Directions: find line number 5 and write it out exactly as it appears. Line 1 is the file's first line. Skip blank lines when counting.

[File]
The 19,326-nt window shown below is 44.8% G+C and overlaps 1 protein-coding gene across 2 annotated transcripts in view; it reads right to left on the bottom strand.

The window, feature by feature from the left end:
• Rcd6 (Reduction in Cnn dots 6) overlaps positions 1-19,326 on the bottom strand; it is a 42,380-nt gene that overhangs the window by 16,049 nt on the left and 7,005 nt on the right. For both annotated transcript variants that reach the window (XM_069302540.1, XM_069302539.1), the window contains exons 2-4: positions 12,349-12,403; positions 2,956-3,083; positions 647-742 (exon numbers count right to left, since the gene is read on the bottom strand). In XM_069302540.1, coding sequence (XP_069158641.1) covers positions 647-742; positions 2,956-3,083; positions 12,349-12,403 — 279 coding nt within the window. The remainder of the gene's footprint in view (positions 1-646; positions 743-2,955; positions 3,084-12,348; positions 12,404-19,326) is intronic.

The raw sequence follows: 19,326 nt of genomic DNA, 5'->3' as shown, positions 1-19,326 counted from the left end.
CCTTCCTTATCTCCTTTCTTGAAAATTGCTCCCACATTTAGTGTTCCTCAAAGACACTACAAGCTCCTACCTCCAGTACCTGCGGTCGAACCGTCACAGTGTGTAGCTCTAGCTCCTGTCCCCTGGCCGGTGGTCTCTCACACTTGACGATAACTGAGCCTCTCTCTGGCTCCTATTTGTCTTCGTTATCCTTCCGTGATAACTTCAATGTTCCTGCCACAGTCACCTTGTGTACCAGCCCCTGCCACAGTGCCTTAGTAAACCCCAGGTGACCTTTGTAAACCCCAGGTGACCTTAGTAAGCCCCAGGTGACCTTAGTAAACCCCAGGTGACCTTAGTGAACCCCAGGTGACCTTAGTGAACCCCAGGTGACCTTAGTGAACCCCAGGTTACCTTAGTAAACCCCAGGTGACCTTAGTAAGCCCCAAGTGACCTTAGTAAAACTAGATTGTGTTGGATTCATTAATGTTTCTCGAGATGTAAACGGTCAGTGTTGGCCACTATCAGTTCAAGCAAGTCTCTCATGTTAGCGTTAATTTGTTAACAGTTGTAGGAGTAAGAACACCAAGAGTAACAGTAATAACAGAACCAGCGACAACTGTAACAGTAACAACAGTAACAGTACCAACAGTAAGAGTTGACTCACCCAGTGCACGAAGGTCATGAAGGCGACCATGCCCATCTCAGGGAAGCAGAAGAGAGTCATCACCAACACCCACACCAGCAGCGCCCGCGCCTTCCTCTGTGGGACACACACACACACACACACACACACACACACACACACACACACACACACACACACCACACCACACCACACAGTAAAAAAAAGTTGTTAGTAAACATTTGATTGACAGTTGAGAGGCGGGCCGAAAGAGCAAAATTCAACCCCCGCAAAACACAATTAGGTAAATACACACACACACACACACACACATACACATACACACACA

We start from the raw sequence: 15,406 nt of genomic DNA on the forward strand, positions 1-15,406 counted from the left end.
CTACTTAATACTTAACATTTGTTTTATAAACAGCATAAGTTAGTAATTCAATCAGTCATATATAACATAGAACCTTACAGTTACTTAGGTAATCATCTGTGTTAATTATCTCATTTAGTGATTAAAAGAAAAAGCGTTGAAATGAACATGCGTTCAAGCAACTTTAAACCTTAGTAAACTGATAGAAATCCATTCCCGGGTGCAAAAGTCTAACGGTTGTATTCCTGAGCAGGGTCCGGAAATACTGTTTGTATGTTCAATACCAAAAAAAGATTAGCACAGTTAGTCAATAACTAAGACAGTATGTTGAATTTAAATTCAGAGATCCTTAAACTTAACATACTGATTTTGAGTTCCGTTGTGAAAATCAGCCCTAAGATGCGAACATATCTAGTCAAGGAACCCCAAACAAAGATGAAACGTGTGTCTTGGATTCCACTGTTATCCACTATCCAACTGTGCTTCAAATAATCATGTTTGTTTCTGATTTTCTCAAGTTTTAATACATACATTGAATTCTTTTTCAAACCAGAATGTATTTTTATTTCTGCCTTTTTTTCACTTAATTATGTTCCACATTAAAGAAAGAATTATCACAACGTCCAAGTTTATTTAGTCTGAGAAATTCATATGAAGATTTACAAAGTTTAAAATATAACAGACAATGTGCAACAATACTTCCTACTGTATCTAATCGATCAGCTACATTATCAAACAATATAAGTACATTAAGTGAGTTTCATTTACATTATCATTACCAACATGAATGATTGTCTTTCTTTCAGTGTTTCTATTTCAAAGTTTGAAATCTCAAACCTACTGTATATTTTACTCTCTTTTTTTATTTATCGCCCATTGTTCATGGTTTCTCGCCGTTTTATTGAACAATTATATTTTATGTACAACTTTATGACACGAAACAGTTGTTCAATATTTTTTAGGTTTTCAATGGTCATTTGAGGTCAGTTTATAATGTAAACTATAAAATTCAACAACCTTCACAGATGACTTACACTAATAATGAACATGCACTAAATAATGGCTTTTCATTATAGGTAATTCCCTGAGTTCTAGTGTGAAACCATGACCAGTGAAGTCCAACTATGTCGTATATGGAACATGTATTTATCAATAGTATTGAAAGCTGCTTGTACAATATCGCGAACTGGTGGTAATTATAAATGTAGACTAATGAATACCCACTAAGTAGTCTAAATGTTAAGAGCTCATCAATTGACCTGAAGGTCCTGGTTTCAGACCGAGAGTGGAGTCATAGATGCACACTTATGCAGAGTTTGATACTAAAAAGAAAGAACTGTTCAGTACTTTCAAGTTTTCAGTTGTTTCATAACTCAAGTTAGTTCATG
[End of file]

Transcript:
CCTTCCTTATCTCCTTTCTTGAAAATTGCTCCCACATTTAGTGTTCCTCAAAGACACTACAAGCTCCTACCTCCAGTACCTGCGGTCGAACCGTCACAGTGTGTAGCTCTAGCTCCTGTCCCCTGGCCGGTGGTCTCTCACACTTGACGATAACTGAGCCTCTCTCTGGCTCCTATTTGTCTTCGTTATCCTTCCGTGATAACTTCAATGTTCCTGCCACAGTCACCTTGTGTACCAGCCCCTGCCACAGTGCCTTAGTAAACCCCAGGTGACCTTTGTAAACCCCAGGTGACCTTAGTAAGCCCCAGGTGACCTTAGTAAACCCCAGGTGACCTTAGTGAACCCCAGGTGACCTTAGTGAACCCCAGGTGACCTTAGTGAACCCCAGGTTACCTTAGTAAACCCCAGGTGACCTTAGTAAGCCCCAAGTGACCTTAGTAAAACTAGATTGTGTTGGATTCATTAATGTTTCTCGAGATGTAAACGGTCAGTGTTGGCCACTATCAGTTCAAGCAAGTCTCTCATGTTAGCGTTAATTTGTTAACAGTTGTAGGAGTAAGAACACCAAGAGTAACAGTAATAACAGAACCAGCGACAACTGTAACAGTAACAACAGTAACAGTACCAACAGTAAGAGTTGACTCACCCAGTGCACGAAGGTCATGAAGGCGACCATGCCCATCTCAGGGAAGCAGAAGAGAGTCATCACCAACACCCACACCAGCAGCGCCCGCGCCTTCCTCTGTGGGACACACACACACACACACACACACACACACACACACACACACACACACACACACACCACACCACACCACACAGTAAAAAAAAGTTGTTAGTAAACATTTGATTGACAGTTGAGAGGCGGGCCGAAAGAGCAAAATTCAACCCCCGCAAAACACAATTAGGTAAATACACACACACACACACACACACATACACATACACACACA